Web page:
1. An easy one: Distance = Speed x Time -Example: 30 mph x 10 hrs = 300 miles
2. A useful one: 1 mph = 5280 ft/hr /3600 sec/hr = 1.47 ft/sec. So: 20 mph = 29.4 ft/sec.
3. Acceleration: The distance covered while accelerating for T secs.:
D = Vo x T + 1/2 A x T xT where: Vo is the vehicle's speed when it starts accelerating ( 0 for a standing start) and A is the acceleration rate- for cars this is about 10 ft/sec/sec.
Example: Vo = 0, T = 2 sec. D = 1/2 x 10 x 2 x 2 = 20
The time required to cover a given distance from a standing start:
T = sqrt ( 2 x D / A ) - Many calculators will do square
4. Braking Distance: The total distance required to stop the vehicle equals the distance covered while the driver is detecting and reacting to the situation plus the distance covered while braking. So D = Vo x T + the braking distance :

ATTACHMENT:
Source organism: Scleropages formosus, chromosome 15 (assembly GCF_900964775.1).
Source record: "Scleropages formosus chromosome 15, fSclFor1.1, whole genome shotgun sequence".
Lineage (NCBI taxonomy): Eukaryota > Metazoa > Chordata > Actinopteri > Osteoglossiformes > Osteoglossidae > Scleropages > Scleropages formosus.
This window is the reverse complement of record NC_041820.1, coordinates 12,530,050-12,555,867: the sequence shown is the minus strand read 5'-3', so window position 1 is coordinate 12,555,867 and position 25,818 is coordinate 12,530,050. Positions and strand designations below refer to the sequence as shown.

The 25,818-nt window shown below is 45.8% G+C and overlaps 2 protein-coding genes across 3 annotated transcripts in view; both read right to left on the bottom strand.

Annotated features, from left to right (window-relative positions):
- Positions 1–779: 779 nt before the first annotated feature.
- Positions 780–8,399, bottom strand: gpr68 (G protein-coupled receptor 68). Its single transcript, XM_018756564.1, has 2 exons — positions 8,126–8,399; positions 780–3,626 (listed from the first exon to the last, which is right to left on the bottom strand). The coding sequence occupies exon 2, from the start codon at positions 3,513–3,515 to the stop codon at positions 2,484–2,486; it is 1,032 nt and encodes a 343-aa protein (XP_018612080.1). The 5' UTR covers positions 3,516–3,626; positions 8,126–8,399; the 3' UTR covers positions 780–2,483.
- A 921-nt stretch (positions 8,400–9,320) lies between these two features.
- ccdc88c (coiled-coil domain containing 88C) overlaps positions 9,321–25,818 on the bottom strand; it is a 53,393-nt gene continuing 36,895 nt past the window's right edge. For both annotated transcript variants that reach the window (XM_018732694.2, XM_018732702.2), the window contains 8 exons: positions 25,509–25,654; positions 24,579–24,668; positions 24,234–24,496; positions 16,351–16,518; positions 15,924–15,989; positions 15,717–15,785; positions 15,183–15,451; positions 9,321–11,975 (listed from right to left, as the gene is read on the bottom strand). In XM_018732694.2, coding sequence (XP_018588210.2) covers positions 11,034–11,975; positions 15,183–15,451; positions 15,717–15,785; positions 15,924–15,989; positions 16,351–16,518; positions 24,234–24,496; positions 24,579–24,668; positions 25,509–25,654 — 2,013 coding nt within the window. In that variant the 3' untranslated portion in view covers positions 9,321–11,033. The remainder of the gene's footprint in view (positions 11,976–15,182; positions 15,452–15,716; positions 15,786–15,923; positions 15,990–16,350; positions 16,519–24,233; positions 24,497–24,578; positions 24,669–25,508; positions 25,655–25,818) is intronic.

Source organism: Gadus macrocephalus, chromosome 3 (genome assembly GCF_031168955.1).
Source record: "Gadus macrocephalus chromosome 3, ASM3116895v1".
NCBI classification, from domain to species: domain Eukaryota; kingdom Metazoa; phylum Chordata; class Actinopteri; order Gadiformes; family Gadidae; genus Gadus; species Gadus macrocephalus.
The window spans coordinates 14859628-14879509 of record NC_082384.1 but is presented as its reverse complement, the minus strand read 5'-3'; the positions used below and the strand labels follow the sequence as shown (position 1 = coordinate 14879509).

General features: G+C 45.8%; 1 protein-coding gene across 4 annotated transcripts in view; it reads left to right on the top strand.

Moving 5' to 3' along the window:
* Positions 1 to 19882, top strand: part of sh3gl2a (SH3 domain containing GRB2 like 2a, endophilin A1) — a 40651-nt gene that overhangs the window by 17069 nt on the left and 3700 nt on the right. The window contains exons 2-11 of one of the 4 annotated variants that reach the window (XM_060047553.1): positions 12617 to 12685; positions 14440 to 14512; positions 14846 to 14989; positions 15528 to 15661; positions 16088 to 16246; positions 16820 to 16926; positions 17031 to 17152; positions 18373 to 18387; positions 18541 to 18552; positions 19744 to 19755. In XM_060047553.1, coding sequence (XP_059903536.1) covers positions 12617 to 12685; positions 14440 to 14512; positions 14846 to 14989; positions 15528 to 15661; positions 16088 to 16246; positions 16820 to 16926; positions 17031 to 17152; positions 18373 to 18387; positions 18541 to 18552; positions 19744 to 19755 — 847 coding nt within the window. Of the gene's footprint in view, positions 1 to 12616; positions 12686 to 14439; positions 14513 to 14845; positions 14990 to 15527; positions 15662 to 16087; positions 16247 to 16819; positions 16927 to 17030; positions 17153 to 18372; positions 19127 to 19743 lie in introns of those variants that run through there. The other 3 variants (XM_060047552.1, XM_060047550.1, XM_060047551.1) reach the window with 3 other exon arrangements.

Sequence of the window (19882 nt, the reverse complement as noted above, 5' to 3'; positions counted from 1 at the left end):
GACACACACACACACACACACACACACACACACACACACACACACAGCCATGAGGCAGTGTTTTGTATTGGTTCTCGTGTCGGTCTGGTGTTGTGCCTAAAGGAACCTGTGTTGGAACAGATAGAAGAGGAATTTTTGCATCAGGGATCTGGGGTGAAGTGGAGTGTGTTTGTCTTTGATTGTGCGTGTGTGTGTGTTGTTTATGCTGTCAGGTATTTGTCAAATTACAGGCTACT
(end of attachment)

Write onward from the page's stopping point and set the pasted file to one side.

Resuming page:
Db = S x S /( 30 x Cd ) where:
S is the speed in mph and Cd is the drag or braking
coefficient, 0.7 - 0.8.
Braking time: Take the speed in ft/sec and devide it by the deceleration rate- about 0.7 -0.8 x 32.2 = 22- 26 ft/sec/sec. Add the reaction time.
5. Speed from skid marks:
If the vehicle is stopped at the end of the skid marks,
then the original speed is : S = 5.5 x sqrt ( Cd x Length of
skid marks) where the Cd is as defined above and the speed is
in mph. If the vehicle is still moving when the skid marks
end, this formula does not yield the original speed. (see the
"Combined Speed" sheet)
6. Speed from damage:
It is possible to compute speed changes from crush damage but the calculations are complicated and generally require a computer along with damage measurements and knowledge of the structural properties of the vehicles involved.
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